Give your VHS tapes the two-finger salute!
Archiving creaky, old analog footage is sort of like flossing—we all know we should do it, but it’s such an easy thing to blow off. And if flossing was the same tricky, three-stage process as converting VHS tapes to DVD—digitize, encode, burn—it’s a safe bet that few of us would have any teeth in our head.
A handful of products, including Plextor’s ConvertX, have simplified the process, but we’ve never encountered anything as simple as Sony’s DVDirect. We hooked up a VCR loaded with a legendary tape of a beloved colleague barfing into a patch of succulents during a Future Network company weekend, pressed two buttons, and the DVDirect spat out a set-top compliant DVD-Video, complete with chapter stops at 15 minute intervals (yes, the stomach-churning episode went on for that long).
That’s so cool it’s not even funny. The DVDirect can do this parlor trick with any analog signal carried on a composite or S-Video cable—from your camcorder, VCR, or television—with its composite or S-Video inputs, as long as the source doesn’t use CGMS or Macrovision copy protection (that includes most commercial VHS tapes). It will automatically begin recording as soon as it detects a signal, and at the lowest quality setting, you can pack up to 12 hours on a single DVD. You can specify the chapter-stop intervals, and even whether to make the disc play automatically when dropped into a set-top player.
Connect the DVDirect to a PC via USB, install the bundled Nero software, and you’ve got a DVD burner capable of writing at 16x to DVD+R media rated for that speed, and at 8x to DVD-R media (if you can find it—no one could supply us with any at press time). At 16x, we wrote 4.25GB to a disc in six minutes flat. Burning 8GB to double-layer media came in a brisk 43:11 (min:sec)--so there are no issues with speed on this drive. The DVDirect would not, however, burn at speeds in excess of what the media was rated for.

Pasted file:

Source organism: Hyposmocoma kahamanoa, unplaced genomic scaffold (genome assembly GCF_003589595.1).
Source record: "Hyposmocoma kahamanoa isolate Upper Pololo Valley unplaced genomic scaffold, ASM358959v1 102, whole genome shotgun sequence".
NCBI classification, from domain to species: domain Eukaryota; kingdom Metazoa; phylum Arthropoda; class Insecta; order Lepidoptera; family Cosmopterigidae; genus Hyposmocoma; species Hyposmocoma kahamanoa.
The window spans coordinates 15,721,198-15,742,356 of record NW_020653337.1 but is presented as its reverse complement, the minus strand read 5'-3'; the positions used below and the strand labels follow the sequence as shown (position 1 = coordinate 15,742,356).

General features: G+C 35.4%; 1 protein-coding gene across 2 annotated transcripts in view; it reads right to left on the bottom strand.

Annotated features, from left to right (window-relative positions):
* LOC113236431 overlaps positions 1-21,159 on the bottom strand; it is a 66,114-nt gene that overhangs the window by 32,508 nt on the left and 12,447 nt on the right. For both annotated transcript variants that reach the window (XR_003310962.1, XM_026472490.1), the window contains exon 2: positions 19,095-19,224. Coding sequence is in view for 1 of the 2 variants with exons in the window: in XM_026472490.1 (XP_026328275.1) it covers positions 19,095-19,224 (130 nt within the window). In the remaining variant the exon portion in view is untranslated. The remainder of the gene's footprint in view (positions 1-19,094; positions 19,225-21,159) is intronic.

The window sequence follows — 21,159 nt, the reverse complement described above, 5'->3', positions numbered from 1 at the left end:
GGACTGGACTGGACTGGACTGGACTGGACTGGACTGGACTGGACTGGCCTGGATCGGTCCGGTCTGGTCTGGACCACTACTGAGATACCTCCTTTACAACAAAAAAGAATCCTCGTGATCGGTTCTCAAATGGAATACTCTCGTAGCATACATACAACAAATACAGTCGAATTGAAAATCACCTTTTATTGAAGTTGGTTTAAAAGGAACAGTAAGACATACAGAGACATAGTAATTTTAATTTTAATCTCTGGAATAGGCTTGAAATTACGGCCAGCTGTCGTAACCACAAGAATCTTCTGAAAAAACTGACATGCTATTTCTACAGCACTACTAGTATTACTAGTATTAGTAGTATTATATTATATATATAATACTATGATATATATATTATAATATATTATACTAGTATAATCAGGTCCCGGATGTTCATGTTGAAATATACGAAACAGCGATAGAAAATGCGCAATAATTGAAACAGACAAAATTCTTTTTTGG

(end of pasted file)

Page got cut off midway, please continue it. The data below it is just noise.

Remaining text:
If you don’t already have a DVD burner, chances are it’s because you’ve been waiting for a drive like the DVDirect: one that makes converting analog sources to DVD-Video truly effortless; one that supports disc-burning speeds that exceed what most folks can afford in media anyway. It should be noted, however, that recording an analog signal direct to DVD with this device, but without a PC, can be done only with the DVD+R format. This will produce discs that are compatible with fewer older set-top DVD players than DVD-R discs are. The drive also lacks a FireWire port (yes, we know that creating DVDs from FireWire-equipped DV cams is already a breeze). And the DVDirect was unable to record any of our commercial VHS tapes, not even our aged Schoolhouse Rock compilation. But we can buy that on DVD—not so with our company-weekend videotape, which will now be around for a long, long time. --Logan Decker
+ Copyrights: By far the easiest and most convenient way to archive analog media; fast burner.
- Copywrongs: Doesn’t permit recording of copyrighted material, won’t exceed rated media speed, and very expensive.